Drag Reduction Independent testing trials by private and university laboratories repeatedly show Wearlon® coatings to be excellent for hydrophobicity, drag reduction, slime and mussel release.
Easy to Apply Wearlon® SpeedCoat-49 is a water based formula that can be rolled or sprayed by any non-professional. Easy clean up with water.
SpeedCoat-49 has no copper or other heavy metals, no biocides and no harmful solvents. Low VOC — so it is safe for both the applicator and the environment.
Wearlon® coatings are synonymous with superior adhesion. SpeedCoat-49 will adhere to fiberglass, gel coat, wood, carbon fiber, and all metals, including aluminum. All without a primer in normal conditions.
For the Boater:
Fast Boats / Fuel Economy / Foul Resistant
Many marine coatings are available to boat owners. Before you invest a lot of time and money in a marine coating, you may want to try these four simple tests to determine the best undercoating for your boat. A coating that will improve fuel economy, and speed, while being resistant to fouling will be your end result.
Procedure for Preparation of the Test
Obtain a sample or swatch from the manufacturer for testing. If that is not possible, test the liquid coating by first applying a small amount as prescribed by the manufacturer and allow it to cure for at least a week prior to testing. Apply the coating to a small area of your boat or to a piece of aluminum or plastic. The best surface to allow you to see the results is a clear plastic film such as Mylar. After the coating is cured, perform the following tests.
Use a small piece of adhesive tape (Scotch tape) and apply it to the coating surface and rub it with you finger. Remove it from the coated surface, and note the ease of removing the tape. Then stick the adhesive side (face-to-face) together and see if material was transferred from the coating to the adhesive. This can be determined by sticking the adhesive side face-to-face together to see if the tape has lost any of its tack or adhesion properties. If lubricants or any coating has been transferred to the tape, this means that the material will eventually end up polluting the water, as well as changing the surface dynamics of the coating.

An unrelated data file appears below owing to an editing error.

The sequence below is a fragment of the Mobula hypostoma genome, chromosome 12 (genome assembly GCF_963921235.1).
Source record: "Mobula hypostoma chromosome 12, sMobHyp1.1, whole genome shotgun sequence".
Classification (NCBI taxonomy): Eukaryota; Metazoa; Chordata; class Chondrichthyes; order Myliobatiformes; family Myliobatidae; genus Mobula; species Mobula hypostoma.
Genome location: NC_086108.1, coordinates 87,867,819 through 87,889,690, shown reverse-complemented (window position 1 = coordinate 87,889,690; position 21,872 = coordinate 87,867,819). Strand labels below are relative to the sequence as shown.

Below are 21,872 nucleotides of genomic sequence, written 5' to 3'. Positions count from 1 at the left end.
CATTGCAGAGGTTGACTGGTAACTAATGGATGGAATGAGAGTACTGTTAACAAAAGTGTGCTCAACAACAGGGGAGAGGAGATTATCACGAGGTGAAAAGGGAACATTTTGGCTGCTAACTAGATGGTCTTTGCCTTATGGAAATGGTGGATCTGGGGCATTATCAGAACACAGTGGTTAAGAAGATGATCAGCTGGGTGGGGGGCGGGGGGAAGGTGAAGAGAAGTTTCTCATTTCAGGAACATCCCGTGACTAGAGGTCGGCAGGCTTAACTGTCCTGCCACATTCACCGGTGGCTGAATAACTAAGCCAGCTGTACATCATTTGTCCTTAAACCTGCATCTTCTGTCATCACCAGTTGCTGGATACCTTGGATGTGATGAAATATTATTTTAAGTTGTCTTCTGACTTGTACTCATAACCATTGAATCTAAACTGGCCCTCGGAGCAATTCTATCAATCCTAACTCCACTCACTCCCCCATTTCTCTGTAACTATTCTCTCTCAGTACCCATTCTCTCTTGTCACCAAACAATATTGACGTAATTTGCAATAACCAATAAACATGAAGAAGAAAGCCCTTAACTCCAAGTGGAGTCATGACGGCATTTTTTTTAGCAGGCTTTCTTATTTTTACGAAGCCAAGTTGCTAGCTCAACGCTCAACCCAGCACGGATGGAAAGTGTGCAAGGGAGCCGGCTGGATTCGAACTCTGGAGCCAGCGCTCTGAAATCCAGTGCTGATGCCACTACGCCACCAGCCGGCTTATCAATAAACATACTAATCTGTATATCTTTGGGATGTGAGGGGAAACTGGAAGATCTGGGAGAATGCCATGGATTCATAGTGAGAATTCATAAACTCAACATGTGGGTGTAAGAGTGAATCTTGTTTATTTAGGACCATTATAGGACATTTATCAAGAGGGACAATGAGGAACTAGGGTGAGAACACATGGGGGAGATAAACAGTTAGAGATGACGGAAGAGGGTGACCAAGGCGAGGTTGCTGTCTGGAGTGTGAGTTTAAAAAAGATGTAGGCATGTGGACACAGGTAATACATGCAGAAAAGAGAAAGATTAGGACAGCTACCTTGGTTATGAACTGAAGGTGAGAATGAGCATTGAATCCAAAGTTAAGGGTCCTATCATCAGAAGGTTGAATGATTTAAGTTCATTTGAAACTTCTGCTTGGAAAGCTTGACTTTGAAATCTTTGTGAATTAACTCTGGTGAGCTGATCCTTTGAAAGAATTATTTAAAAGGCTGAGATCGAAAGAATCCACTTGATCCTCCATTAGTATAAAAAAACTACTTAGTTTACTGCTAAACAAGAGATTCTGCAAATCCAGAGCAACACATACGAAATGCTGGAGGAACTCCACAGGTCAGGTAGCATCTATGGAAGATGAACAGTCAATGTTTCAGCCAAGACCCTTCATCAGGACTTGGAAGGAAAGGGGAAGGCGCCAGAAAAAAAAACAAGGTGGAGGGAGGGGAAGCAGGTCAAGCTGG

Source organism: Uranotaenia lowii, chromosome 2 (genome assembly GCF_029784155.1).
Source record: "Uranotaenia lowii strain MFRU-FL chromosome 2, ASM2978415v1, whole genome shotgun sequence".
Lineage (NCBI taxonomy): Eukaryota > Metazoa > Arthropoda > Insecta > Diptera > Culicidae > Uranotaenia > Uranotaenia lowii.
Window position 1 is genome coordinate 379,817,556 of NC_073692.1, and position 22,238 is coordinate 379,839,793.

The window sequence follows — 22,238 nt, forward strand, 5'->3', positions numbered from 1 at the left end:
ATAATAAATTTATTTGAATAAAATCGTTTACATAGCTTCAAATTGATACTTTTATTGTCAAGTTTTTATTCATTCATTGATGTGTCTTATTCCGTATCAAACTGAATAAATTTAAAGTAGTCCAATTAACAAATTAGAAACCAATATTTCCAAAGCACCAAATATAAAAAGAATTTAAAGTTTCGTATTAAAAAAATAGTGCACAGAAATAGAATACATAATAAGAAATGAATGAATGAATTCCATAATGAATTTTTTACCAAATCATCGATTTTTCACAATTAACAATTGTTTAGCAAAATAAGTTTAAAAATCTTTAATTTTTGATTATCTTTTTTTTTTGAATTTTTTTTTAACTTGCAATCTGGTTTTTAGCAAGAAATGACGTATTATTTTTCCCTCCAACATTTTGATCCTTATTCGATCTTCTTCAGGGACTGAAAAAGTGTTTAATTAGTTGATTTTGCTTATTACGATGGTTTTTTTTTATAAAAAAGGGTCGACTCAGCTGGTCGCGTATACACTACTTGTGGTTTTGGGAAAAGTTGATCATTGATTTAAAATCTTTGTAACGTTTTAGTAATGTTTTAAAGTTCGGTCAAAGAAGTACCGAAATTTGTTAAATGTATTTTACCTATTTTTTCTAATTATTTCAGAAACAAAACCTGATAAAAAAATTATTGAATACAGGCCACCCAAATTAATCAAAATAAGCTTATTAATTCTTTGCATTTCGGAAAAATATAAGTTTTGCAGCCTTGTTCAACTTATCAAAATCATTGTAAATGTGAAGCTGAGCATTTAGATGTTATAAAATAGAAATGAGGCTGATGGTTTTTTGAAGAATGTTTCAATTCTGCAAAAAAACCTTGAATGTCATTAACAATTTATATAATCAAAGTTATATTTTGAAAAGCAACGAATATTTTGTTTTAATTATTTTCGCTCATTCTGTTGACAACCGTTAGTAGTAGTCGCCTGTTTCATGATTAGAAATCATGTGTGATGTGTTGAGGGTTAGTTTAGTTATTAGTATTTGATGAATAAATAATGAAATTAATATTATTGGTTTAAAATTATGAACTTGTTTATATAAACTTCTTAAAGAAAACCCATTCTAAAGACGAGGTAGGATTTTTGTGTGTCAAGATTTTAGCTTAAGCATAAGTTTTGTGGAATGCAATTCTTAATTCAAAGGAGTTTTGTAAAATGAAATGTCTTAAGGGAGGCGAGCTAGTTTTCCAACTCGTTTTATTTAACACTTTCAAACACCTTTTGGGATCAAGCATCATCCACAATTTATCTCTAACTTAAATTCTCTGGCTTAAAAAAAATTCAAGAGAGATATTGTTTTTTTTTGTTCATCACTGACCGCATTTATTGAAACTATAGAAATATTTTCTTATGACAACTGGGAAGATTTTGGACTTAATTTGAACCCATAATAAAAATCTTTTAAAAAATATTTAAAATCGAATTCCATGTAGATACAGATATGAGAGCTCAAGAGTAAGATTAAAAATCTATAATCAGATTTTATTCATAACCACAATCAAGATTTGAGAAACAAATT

Apply a drop of water to a fresh area of the coating surface and allow standing for 5 to 30 minutes. If the water droplet flattens out after starting out as a bead of water, this coating is inferior because it shows an affinity for water that result in higher drag resistance.
After wiping off the drop of water if a milky white or colored spot is left behind where the water was applied, the coating will have inferior drag resistance through water. Initially, the boat will appear to go faster in water, but after a few runs the sacrificial lubricant will be lost and water will absorb into the coating, resulting in decreased speed because of the retained water.
This test will evaluate hydrophobicity as a function of water drop off angle. The drop off angle is the angle that you need to tilt the coated material before the water runs off. Apply a drop of water to a fresh area of the coating and measure the initial drop off angle, as well as the height of the tilt to cause the water drop to run off. Immerse the coated material in water for at least twenty-four hours. Again, apply a drop of water to the coating and measure any change in the drop off angle. Note the trail of water left behind on the coating when tilted and rate the drop movement as follows:
Rating #1 (the worst): trail of water equals or exceeds the drop width
Rating #2: trail width is slightly less than the drop width
Rating #3: trail width is less than one-half of the drop width
Rating #4: trail width is less than one-quarter of the drop width (and the trail dissipates rapidly) Rating #5 (the best): no trail is left behind.
Following are the results of different marine coatings as tested by an independent lab. Tests include paraffin wax, Intersleek, Wearlon, fluorinated polyurethanes, fluorinated polysiloxanes, polyamide epoxy, epoxy polysiloxane, polysiloxane/polyurethane, in modifications with molydenum disulfidesCoating Identification
Immerse the coated substrate in water over a period of time, (one to five days should be adequate), and note upon removing from the water how the water sheds off the coating.
Using your fingernail, scratch the coating (when wet and when dry) for evaluation of the coating's abrasion resistance. Repeat test # 1 to see if there is any change in properties after water exposure.
The best coating for reducing drag through water is the one that has the best contact angle with water, has excellent abrasion resistance, and remains hydrophobic while submerged in water. This allows the water to flow off your hull quickly.
These subjective tests by the mariner will quickly give him a heads-up on the best coating that can supply a clean surface (anti-fouling), provide fuel economy, reduce engine strain, and increase speed.
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